I think Stalin's theoretical works and early policies can be seen in a lot of ways as an acknowledgement that the initial Bolshevik idea of a World Revolution sparked from Russia had stalled, and that the USSR was pretty much the only socialist regime left in a sea of hostile capitalist governments. "Socialism in one country" I can see as a kind of resignation in the face of these unpleasant facts.
     
  5. Jayhawker Soule

    Jayhawker Soule <yawn> ignore </yawn>
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    I think talk about "Stalin's theoretical works" is laughable on the face of it.
     
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  6. Tambourine

    Tambourine Well-Known Member

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    I don't care about them for their supposed value as Marxist think pieces, but I do think they document a shift in the nature and the self image of Russian Marxist-Leninism from a revolutionary theory to a state doctrine.

    By my own reading, Marxism has very little to do with "human nature", either in theory or in practice. Its theory is fundamentally based on economics, or rather the philosophical abstraction of economics into a tool of political analysis, which I believe is still invaluable in our day and age.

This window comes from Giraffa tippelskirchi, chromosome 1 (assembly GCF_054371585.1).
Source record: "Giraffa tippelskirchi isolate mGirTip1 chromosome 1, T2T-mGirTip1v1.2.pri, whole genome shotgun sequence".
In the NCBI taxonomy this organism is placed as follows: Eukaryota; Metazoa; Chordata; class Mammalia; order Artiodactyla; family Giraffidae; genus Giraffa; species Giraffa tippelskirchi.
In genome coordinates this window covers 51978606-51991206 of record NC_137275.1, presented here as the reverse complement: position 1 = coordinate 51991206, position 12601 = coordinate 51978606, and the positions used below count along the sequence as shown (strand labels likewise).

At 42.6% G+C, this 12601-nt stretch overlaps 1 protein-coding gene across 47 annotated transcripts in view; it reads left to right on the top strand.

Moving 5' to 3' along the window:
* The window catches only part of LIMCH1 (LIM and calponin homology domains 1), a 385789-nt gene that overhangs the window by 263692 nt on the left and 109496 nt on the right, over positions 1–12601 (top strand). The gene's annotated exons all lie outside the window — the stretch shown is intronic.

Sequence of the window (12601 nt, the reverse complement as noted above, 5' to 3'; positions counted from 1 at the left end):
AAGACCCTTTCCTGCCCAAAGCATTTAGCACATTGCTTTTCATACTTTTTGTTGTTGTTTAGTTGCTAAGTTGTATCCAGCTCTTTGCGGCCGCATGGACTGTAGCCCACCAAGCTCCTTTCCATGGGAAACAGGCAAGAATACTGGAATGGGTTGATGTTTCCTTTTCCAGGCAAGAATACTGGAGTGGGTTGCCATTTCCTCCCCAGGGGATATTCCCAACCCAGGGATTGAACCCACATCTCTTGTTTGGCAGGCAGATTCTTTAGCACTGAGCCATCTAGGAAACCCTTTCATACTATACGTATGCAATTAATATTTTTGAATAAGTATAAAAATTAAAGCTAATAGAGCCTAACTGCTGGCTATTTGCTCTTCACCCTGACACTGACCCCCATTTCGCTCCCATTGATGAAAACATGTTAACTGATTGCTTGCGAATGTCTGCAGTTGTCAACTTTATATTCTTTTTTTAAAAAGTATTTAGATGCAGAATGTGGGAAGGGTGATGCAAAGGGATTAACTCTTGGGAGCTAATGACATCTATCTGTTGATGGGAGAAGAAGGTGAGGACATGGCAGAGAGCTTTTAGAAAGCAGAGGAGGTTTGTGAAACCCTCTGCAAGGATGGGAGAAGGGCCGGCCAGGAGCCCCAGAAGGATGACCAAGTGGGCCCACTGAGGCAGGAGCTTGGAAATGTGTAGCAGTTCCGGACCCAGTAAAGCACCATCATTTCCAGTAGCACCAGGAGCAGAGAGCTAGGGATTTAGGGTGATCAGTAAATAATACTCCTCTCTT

#6 Tambourine, Jun 30, 2020
    Last edited: Jun 30, 2020
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  7. Ponder This

    Ponder This Well-Known Member

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    Good question. I'm thinking that there really isn't any hope for a healthy communism, because, by definition (that you don't like), communism is:
    a political theory derived from Karl Marx, advocating class war and leading to a society in which all property is publicly owned and each person works and is paid according to their abilities and needs​
    How can a political theory which advocates class war be healthy?
    So, yeah, I think that this is why communism can never be healthy. It is fundamentally anti-social by definition... ironic.